Long-Term Follow-Up Results of Acute Renal Embolism after Anticoagulation Therapy

Title
Long-Term Follow-Up Results of Acute Renal Embolism after Anticoagulation Therapy
Author(s)
윤우성
Keywords
INFARCTION
Issue Date
201504
Publisher
ELSEVIER SCIENCE INC
Citation
ANNALS OF VASCULAR SURGERY, v.29, no.3
Abstract
Background: Acute renal embolism (ARE) is a rare cause of acute abdominal pain. However, there are only a few studies on the clinical course of ARE. We attempted to investigate the clinical manifestations and long-term follow-up results of ARE. Methods: From September 2006 to August 2012, 47 patients, who were diagnosed with ARE by computed tomography (CT), were enrolled. Patient demographic and clinical data were retrospectively reviewed. For the long-term outcomes, change in the serum creatinine (s-Cr) level, change in renal infarction on follow-up CT, recurrent embolism, and dialysis-free survival were investigated. Results: The mean age of patients was 61 years (range, 29-89 years), and 51% of the patients were men. All the patients presented with abdominal or flank pain. The sites of ARE were the right kidney in 57% of the patients, the left kidney in 36% of the patients, and both the kidneys in 6% of the patients. The infarction volume was less than 50% of renal volume in 54% of infarcted kidneys. Six patients had a concurrent infarction in other organs (3 cases of splenic infarction and 3 cases of cerebral infarction). Etiology of embolism was cardiogenic in 55% and idiopathic in 45%. Mean s-Cr level was 1.2 mg/dL (range, 0.6e3.7 mg/dL). s-Cr elevation >0.5 mg/dL was detected in 19% of patients during the follow-up (6 of 31 patients; mean duration, 31 months). Follow-up CT was performed in 23 patients (mean duration, 29 months). The infarcted lesions showed atrophic changes in all the cases except for 1 case. During the mean follow-up period of 41 months (1-118 months), recurrent embolism developed in 8 patients (6 cases of cerebral artery embolism, 1 case of superior mesenteric artery embolism, and 1 case of renal artery embolism). Dialysis was necessary in 1 patient, and dialysis-free survival rates were 91%, 82%, and 64% at 1 year, 3 years, and 5 years, respectively. Conclusions: Although ARE causes irreversible loss of renal mass, it rarely leads to end-stage renal disease or long-term mortality. Therefore, the treatment should focus on the prevention of subsequent embolism to other vital organs.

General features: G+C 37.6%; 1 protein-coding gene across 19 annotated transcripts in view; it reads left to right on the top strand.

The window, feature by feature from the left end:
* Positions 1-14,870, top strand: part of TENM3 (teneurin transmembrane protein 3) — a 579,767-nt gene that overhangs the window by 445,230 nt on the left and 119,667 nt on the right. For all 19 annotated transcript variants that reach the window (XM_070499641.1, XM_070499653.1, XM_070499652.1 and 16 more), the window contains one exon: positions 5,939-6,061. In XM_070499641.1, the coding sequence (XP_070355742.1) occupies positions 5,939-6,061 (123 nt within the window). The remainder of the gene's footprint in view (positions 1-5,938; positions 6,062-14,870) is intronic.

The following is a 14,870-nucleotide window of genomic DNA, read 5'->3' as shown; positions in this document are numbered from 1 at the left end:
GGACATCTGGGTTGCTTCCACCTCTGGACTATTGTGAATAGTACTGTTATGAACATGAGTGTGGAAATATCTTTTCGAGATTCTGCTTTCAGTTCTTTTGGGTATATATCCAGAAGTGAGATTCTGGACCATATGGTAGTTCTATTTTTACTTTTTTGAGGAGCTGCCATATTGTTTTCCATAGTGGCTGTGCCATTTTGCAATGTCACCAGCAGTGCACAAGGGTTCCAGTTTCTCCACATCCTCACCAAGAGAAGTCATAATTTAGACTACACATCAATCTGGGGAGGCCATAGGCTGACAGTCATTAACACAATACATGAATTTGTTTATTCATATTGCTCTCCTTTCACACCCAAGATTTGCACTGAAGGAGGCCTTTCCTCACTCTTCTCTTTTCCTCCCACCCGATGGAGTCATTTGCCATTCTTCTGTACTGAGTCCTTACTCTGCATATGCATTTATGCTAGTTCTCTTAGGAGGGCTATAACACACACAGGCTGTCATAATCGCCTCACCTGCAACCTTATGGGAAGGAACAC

URI
http://hdl.handle.net/YU.REPOSITORY/32679http://dx.doi.org/10.1016/j.avsg.2014.09.028
ISSN
0890-5096
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의과대학 > 성형외과학교실 > Articles
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